Not just for die-hard fanatics
obijokkenobi | 08/02/2001
(5 out of 5 stars)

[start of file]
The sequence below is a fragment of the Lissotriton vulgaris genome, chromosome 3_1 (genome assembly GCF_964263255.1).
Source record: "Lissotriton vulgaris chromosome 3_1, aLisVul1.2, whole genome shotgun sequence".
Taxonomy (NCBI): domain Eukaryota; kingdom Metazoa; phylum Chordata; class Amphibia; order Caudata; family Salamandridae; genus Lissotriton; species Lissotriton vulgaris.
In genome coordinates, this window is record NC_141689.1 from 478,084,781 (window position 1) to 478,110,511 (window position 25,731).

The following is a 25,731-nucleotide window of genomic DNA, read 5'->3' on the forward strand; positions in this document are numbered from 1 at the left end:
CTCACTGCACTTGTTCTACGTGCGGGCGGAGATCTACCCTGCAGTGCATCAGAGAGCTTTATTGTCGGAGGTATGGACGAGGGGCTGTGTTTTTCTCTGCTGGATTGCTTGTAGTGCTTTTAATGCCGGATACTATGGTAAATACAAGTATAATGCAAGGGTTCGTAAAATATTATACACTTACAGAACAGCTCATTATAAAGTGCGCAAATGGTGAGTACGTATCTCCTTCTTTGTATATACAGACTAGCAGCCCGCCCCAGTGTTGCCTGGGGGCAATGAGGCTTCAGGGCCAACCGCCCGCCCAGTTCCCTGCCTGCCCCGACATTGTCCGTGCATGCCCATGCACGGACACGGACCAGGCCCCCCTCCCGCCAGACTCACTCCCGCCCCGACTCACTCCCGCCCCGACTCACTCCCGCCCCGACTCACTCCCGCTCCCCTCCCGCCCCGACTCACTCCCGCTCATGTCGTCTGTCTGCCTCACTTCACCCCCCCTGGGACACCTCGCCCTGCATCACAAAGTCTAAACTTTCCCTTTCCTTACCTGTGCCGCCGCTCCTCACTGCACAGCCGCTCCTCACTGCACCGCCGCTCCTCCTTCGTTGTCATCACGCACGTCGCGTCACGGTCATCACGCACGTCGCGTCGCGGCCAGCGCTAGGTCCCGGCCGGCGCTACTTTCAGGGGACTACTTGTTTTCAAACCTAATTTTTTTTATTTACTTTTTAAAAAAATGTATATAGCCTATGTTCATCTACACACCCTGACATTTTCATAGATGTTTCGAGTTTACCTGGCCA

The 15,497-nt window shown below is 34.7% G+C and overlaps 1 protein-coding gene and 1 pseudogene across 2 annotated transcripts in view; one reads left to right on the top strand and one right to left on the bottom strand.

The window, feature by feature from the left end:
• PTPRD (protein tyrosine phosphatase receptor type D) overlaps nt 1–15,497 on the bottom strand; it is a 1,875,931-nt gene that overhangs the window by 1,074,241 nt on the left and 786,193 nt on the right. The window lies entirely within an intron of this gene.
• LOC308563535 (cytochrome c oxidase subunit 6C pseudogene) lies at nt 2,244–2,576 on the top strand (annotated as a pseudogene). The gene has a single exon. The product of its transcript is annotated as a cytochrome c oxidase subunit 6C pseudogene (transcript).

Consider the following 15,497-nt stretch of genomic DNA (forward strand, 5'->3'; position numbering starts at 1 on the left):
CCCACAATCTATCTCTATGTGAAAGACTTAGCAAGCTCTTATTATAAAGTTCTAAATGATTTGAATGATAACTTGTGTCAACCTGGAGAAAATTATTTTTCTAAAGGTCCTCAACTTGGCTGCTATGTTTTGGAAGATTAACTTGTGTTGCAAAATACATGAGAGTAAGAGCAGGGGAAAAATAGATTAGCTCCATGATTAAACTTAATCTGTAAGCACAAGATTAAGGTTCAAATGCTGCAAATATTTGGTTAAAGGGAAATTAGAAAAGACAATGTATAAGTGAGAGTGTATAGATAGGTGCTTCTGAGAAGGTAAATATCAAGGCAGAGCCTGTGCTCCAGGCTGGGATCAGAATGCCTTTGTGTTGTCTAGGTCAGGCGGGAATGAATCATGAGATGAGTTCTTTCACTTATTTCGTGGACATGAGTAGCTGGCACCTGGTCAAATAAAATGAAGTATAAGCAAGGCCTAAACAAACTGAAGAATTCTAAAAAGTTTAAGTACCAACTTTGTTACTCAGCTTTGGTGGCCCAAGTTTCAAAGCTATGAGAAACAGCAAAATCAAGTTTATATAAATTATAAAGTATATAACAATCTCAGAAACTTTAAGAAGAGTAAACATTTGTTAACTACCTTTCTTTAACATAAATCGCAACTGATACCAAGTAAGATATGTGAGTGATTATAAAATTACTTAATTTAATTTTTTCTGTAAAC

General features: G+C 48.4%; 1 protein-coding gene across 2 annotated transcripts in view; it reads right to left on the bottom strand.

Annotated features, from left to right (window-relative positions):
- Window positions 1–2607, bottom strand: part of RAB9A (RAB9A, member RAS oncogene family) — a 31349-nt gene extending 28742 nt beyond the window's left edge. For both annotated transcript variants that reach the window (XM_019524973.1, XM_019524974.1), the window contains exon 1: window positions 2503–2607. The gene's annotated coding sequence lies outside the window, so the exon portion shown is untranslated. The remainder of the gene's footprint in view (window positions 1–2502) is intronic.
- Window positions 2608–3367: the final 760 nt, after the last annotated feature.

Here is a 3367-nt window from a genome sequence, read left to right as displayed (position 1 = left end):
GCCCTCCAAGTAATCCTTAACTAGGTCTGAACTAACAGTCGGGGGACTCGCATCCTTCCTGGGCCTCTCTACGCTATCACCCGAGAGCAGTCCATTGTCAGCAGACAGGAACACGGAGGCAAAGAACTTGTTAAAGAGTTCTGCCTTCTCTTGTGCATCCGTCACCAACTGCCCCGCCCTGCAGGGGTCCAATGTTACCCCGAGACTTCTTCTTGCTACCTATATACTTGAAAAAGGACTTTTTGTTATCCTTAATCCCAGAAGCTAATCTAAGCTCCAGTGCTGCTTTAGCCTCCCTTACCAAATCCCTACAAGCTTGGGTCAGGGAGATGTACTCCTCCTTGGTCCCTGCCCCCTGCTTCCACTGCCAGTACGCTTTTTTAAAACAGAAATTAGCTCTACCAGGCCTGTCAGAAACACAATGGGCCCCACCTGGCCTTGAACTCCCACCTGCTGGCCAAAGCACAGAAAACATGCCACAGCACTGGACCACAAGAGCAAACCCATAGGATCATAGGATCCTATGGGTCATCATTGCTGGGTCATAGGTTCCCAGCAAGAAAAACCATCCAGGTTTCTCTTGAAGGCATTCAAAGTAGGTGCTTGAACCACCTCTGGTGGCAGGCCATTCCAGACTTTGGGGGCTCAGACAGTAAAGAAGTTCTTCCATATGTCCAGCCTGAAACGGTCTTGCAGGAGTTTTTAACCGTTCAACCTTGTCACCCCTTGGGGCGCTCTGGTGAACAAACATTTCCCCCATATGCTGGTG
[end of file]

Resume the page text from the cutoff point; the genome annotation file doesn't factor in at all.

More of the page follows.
"Yes, I am a die-hard fanatic. Yes, the music is what got me hooked on the show (c'mon, it wasn't the acting). Yes, the show is a fantastic accomplishment and makes all other television pale by comparison (but that's another story). No, this album is not just for people like me. Heavy metal fans, audiophiles, and even my classical-music-is-the-only-type-worth-hearing Dad all enjoyed listening to this collection. Four of the eight tracks are the 1.5 minute opening sequences from the first four seasons of B5. It's a shame the 5th season opening didn't make it on there, but when the album was released, it didn't look like there was going to be a fifth season (Thank whichever higher power you'd like for TNT). On that note, the other notable omission is the powerful melody from the last ever episode, Sleeping in the Light. But enough of that, for fans of the show, these four sequences are fun but you've definitely heard them before. It's the remaining four tracks (each about 13 minutes) that makes the album worth 5 stars. Unlike the suites of the first album (also good), these play like one or two movement pieces, not betraying their origins as collected snippets from the TV episodes. Unlike most TV themes, which are simple melodies, the power of the Berlin Film Harmonic (geddit?) electronic orchestra is what sets this album apart from almost everything else. The bass and mid-range are gripping, particularly about 6.5 minutes through track 2, while the top end is quite thrilling. You can't say that about Mission Impossible. In short, Christopher Franke has mixed Shostakovich with an 80's emphasis on electronica, but has executed it with some very nice equipment and recorded it so that it's even worth playing on mid-high end audio equipment. How do you know if you're going to like it before you buy it? If you heard any of the credits on the TV show; if you like Hans Zimmer but find his recordings low quality, repetitive and boasting a limited range; if you want to give your speakers a workout; if you like classical music but can't give up your Ultravox (no, really, it's much better than Ultravox); if you want a soundtrack worthy of the epic space-opera saga: Babylon 5."